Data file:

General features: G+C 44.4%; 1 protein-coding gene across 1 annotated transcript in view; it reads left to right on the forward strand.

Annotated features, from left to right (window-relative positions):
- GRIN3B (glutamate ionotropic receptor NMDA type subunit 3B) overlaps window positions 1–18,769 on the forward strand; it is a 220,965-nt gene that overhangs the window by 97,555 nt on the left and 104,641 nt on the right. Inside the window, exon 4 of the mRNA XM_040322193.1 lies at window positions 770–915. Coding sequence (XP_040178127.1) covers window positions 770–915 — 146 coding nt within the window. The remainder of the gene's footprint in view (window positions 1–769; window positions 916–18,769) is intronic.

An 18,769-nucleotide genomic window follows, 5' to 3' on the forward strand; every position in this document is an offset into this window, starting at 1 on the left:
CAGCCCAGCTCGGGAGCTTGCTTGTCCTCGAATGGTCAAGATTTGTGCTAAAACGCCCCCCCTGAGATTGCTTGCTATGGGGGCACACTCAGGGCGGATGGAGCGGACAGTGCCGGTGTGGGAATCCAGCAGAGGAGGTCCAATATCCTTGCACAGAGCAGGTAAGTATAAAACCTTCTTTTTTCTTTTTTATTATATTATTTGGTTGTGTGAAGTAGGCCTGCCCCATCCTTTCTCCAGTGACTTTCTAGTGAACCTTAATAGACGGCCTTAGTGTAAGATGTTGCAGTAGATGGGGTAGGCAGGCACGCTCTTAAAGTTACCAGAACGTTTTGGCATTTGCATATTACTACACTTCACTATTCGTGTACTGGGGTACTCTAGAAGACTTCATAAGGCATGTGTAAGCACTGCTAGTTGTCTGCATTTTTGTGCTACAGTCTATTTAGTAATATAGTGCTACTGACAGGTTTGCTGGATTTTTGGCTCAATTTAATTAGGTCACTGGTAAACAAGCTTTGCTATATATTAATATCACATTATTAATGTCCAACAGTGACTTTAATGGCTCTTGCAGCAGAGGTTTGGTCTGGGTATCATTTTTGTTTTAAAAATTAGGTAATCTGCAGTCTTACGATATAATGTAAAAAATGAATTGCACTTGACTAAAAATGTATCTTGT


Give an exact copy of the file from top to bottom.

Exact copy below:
General features: G+C 44.4%; 1 protein-coding gene across 1 annotated transcript in view; it reads left to right on the forward strand.

Annotated features, from left to right (window-relative positions):
- GRIN3B (glutamate ionotropic receptor NMDA type subunit 3B) overlaps window positions 1–18,769 on the forward strand; it is a 220,965-nt gene that overhangs the window by 97,555 nt on the left and 104,641 nt on the right. Inside the window, exon 4 of the mRNA XM_040322193.1 lies at window positions 770–915. Coding sequence (XP_040178127.1) covers window positions 770–915 — 146 coding nt within the window. The remainder of the gene's footprint in view (window positions 1–769; window positions 916–18,769) is intronic.

An 18,769-nucleotide genomic window follows, 5' to 3' on the forward strand; every position in this document is an offset into this window, starting at 1 on the left:
CAGCCCAGCTCGGGAGCTTGCTTGTCCTCGAATGGTCAAGATTTGTGCTAAAACGCCCCCCCTGAGATTGCTTGCTATGGGGGCACACTCAGGGCGGATGGAGCGGACAGTGCCGGTGTGGGAATCCAGCAGAGGAGGTCCAATATCCTTGCACAGAGCAGGTAAGTATAAAACCTTCTTTTTTCTTTTTTATTATATTATTTGGTTGTGTGAAGTAGGCCTGCCCCATCCTTTCTCCAGTGACTTTCTAGTGAACCTTAATAGACGGCCTTAGTGTAAGATGTTGCAGTAGATGGGGTAGGCAGGCACGCTCTTAAAGTTACCAGAACGTTTTGGCATTTGCATATTACTACACTTCACTATTCGTGTACTGGGGTACTCTAGAAGACTTCATAAGGCATGTGTAAGCACTGCTAGTTGTCTGCATTTTTGTGCTACAGTCTATTTAGTAATATAGTGCTACTGACAGGTTTGCTGGATTTTTGGCTCAATTTAATTAGGTCACTGGTAAACAAGCTTTGCTATATATTAATATCACATTATTAATGTCCAACAGTGACTTTAATGGCTCTTGCAGCAGAGGTTTGGTCTGGGTATCATTTTTGTTTTAAAAATTAGGTAATCTGCAGTCTTACGATATAATGTAAAAAATGAATTGCACTTGACTAAAAATGTATCTTGT